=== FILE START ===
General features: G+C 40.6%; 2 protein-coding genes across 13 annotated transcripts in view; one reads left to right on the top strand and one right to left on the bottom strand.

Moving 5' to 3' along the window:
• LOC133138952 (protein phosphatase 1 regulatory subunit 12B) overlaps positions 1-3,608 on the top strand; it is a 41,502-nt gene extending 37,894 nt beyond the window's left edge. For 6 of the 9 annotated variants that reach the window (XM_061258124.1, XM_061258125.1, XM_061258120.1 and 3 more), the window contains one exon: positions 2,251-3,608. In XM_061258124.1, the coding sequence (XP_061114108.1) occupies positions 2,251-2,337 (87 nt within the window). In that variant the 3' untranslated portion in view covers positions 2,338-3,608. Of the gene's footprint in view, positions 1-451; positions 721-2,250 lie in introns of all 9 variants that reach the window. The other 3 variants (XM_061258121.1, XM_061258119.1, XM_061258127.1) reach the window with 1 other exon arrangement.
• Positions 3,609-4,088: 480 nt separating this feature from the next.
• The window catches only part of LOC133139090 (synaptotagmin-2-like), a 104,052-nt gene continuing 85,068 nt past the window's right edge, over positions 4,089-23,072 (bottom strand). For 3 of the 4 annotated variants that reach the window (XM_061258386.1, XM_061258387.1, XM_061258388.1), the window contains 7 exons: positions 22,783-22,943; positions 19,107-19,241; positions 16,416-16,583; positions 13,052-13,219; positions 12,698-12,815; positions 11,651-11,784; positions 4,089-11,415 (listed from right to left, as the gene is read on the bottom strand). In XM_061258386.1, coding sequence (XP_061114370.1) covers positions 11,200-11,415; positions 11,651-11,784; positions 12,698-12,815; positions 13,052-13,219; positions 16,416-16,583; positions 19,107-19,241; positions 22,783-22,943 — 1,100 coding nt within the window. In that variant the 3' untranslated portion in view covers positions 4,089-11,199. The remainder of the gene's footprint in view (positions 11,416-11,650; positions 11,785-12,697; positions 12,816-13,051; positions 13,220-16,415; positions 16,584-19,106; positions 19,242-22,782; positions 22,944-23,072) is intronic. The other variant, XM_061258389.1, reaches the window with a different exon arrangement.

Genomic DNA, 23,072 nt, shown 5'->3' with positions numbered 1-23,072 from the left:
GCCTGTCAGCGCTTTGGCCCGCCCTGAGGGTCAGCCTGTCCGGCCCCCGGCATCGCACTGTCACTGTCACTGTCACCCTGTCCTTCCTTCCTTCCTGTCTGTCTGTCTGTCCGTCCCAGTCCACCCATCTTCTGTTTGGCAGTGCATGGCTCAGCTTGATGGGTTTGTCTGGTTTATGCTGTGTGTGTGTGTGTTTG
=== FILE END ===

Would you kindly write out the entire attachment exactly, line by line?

General features: G+C 40.6%; 2 protein-coding genes across 13 annotated transcripts in view; one reads left to right on the top strand and one right to left on the bottom strand.

Moving 5' to 3' along the window:
• LOC133138952 (protein phosphatase 1 regulatory subunit 12B) overlaps positions 1-3,608 on the top strand; it is a 41,502-nt gene extending 37,894 nt beyond the window's left edge. For 6 of the 9 annotated variants that reach the window (XM_061258124.1, XM_061258125.1, XM_061258120.1 and 3 more), the window contains one exon: positions 2,251-3,608. In XM_061258124.1, the coding sequence (XP_061114108.1) occupies positions 2,251-2,337 (87 nt within the window). In that variant the 3' untranslated portion in view covers positions 2,338-3,608. Of the gene's footprint in view, positions 1-451; positions 721-2,250 lie in introns of all 9 variants that reach the window. The other 3 variants (XM_061258121.1, XM_061258119.1, XM_061258127.1) reach the window with 1 other exon arrangement.
• Positions 3,609-4,088: 480 nt separating this feature from the next.
• The window catches only part of LOC133139090 (synaptotagmin-2-like), a 104,052-nt gene continuing 85,068 nt past the window's right edge, over positions 4,089-23,072 (bottom strand). For 3 of the 4 annotated variants that reach the window (XM_061258386.1, XM_061258387.1, XM_061258388.1), the window contains 7 exons: positions 22,783-22,943; positions 19,107-19,241; positions 16,416-16,583; positions 13,052-13,219; positions 12,698-12,815; positions 11,651-11,784; positions 4,089-11,415 (listed from right to left, as the gene is read on the bottom strand). In XM_061258386.1, coding sequence (XP_061114370.1) covers positions 11,200-11,415; positions 11,651-11,784; positions 12,698-12,815; positions 13,052-13,219; positions 16,416-16,583; positions 19,107-19,241; positions 22,783-22,943 — 1,100 coding nt within the window. In that variant the 3' untranslated portion in view covers positions 4,089-11,199. The remainder of the gene's footprint in view (positions 11,416-11,650; positions 11,785-12,697; positions 12,816-13,051; positions 13,220-16,415; positions 16,584-19,106; positions 19,242-22,782; positions 22,944-23,072) is intronic. The other variant, XM_061258389.1, reaches the window with a different exon arrangement.

Genomic DNA, 23,072 nt, shown 5'->3' with positions numbered 1-23,072 from the left:
GCCTGTCAGCGCTTTGGCCCGCCCTGAGGGTCAGCCTGTCCGGCCCCCGGCATCGCACTGTCACTGTCACTGTCACCCTGTCCTTCCTTCCTTCCTGTCTGTCTGTCTGTCCGTCCCAGTCCACCCATCTTCTGTTTGGCAGTGCATGGCTCAGCTTGATGGGTTTGTCTGGTTTATGCTGTGTGTGTGTGTGTTTG